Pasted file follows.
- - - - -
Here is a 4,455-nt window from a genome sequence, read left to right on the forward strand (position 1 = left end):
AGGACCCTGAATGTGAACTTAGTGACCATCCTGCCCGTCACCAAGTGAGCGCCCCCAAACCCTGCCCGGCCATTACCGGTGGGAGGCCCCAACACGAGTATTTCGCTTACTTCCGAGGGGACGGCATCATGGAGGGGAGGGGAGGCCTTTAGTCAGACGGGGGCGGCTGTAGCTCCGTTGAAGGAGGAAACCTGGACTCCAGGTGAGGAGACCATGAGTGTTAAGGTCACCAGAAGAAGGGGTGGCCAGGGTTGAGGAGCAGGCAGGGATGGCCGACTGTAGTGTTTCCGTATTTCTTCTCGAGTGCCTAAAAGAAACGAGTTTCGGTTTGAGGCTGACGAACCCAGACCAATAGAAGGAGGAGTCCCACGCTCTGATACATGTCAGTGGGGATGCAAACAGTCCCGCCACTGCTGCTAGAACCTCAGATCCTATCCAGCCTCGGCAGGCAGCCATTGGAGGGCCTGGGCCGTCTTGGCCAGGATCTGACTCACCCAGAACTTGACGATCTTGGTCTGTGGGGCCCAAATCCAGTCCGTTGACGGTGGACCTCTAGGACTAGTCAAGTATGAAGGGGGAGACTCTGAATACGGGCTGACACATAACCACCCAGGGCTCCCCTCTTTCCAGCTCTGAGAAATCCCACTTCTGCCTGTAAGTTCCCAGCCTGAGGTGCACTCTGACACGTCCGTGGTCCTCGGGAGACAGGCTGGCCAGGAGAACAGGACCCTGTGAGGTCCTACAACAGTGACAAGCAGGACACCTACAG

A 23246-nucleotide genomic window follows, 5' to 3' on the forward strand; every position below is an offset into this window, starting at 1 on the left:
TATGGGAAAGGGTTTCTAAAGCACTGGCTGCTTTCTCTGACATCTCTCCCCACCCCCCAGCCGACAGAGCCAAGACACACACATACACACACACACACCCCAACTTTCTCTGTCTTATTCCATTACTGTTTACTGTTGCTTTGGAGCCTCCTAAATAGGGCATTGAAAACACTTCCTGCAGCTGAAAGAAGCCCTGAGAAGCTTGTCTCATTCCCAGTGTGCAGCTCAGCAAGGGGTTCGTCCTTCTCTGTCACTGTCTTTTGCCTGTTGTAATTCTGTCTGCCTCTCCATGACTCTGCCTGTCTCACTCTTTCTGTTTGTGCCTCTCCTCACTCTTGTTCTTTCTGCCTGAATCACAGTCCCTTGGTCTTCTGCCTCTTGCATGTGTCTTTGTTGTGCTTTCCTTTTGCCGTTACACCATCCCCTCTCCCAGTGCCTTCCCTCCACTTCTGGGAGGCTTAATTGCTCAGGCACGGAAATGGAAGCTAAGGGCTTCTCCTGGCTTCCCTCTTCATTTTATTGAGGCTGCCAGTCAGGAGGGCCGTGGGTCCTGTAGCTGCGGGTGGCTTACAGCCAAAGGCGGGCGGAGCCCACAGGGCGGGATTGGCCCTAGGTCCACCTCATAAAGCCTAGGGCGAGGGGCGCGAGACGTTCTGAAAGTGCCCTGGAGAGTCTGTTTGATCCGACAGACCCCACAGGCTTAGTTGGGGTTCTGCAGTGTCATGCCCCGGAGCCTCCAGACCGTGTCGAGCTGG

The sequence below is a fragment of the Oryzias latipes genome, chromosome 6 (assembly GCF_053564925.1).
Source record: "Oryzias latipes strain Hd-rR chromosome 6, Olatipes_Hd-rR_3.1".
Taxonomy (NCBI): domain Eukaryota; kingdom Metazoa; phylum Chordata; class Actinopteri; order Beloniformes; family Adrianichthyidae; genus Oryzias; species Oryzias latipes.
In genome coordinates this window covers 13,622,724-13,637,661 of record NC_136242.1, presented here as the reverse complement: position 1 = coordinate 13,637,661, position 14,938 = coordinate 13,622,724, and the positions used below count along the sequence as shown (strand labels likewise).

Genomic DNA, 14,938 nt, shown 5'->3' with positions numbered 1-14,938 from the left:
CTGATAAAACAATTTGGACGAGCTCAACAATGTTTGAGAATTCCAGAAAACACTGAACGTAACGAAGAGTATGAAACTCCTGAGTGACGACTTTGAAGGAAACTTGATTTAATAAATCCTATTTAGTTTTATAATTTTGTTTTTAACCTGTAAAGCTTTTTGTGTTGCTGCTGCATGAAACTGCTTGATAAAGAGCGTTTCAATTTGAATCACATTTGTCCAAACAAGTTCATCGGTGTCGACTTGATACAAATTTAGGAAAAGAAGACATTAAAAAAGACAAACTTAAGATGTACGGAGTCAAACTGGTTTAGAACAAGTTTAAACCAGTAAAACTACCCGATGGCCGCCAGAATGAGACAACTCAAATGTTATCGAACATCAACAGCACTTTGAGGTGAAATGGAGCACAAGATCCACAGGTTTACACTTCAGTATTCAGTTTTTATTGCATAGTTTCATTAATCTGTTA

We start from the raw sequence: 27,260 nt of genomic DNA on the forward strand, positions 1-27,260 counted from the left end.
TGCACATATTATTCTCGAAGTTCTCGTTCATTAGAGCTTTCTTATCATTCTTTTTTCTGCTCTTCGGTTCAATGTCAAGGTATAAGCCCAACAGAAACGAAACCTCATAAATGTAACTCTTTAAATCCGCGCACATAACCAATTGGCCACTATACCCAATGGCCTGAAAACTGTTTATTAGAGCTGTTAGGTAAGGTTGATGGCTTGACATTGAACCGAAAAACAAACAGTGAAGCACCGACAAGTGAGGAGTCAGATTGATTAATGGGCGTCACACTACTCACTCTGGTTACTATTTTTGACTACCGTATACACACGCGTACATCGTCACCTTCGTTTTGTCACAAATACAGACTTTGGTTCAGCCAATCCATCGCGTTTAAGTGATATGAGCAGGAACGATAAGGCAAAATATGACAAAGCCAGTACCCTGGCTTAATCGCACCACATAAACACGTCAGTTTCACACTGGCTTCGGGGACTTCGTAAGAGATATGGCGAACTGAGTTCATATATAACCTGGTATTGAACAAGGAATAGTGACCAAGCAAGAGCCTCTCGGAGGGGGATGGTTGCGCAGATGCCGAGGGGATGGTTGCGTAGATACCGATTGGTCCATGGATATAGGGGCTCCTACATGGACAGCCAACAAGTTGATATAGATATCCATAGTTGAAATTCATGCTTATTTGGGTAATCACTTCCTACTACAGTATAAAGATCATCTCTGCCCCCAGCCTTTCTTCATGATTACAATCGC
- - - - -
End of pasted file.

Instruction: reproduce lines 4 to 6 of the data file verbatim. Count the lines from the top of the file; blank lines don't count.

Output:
TATGGGAAAGGGTTTCTAAAGCACTGGCTGCTTTCTCTGACATCTCTCCCCACCCCCCAGCCGACAGAGCCAAGACACACACATACACACACACACACCCCAACTTTCTCTGTCTTATTCCATTACTGTTTACTGTTGCTTTGGAGCCTCCTAAATAGGGCATTGAAAACACTTCCTGCAGCTGAAAGAAGCCCTGAGAAGCTTGTCTCATTCCCAGTGTGCAGCTCAGCAAGGGGTTCGTCCTTCTCTGTCACTGTCTTTTGCCTGTTGTAATTCTGTCTGCCTCTCCATGACTCTGCCTGTCTCACTCTTTCTGTTTGTGCCTCTCCTCACTCTTGTTCTTTCTGCCTGAATCACAGTCCCTTGGTCTTCTGCCTCTTGCATGTGTCTTTGTTGTGCTTTCCTTTTGCCGTTACACCATCCCCTCTCCCAGTGCCTTCCCTCCACTTCTGGGAGGCTTAATTGCTCAGGCACGGAAATGGAAGCTAAGGGCTTCTCCTGGCTTCCCTCTTCATTTTATTGAGGCTGCCAGTCAGGAGGGCCGTGGGTCCTGTAGCTGCGGGTGGCTTACAGCCAAAGGCGGGCGGAGCCCACAGGGCGGGATTGGCCCTAGGTCCACCTCATAAAGCCTAGGGCGAGGGGCGCGAGACGTTCTGAAAGTGCCCTGGAGAGTCTGTTTGATCCGACAGACCCCACAGGCTTAGTTGGGGTTCTGCAGTGTCATGCCCCGGAGCCTCCAGACCGTGTCGAGCTGG

The sequence below is a fragment of the Oryzias latipes genome, chromosome 6 (assembly GCF_053564925.1).
Source record: "Oryzias latipes strain Hd-rR chromosome 6, Olatipes_Hd-rR_3.1".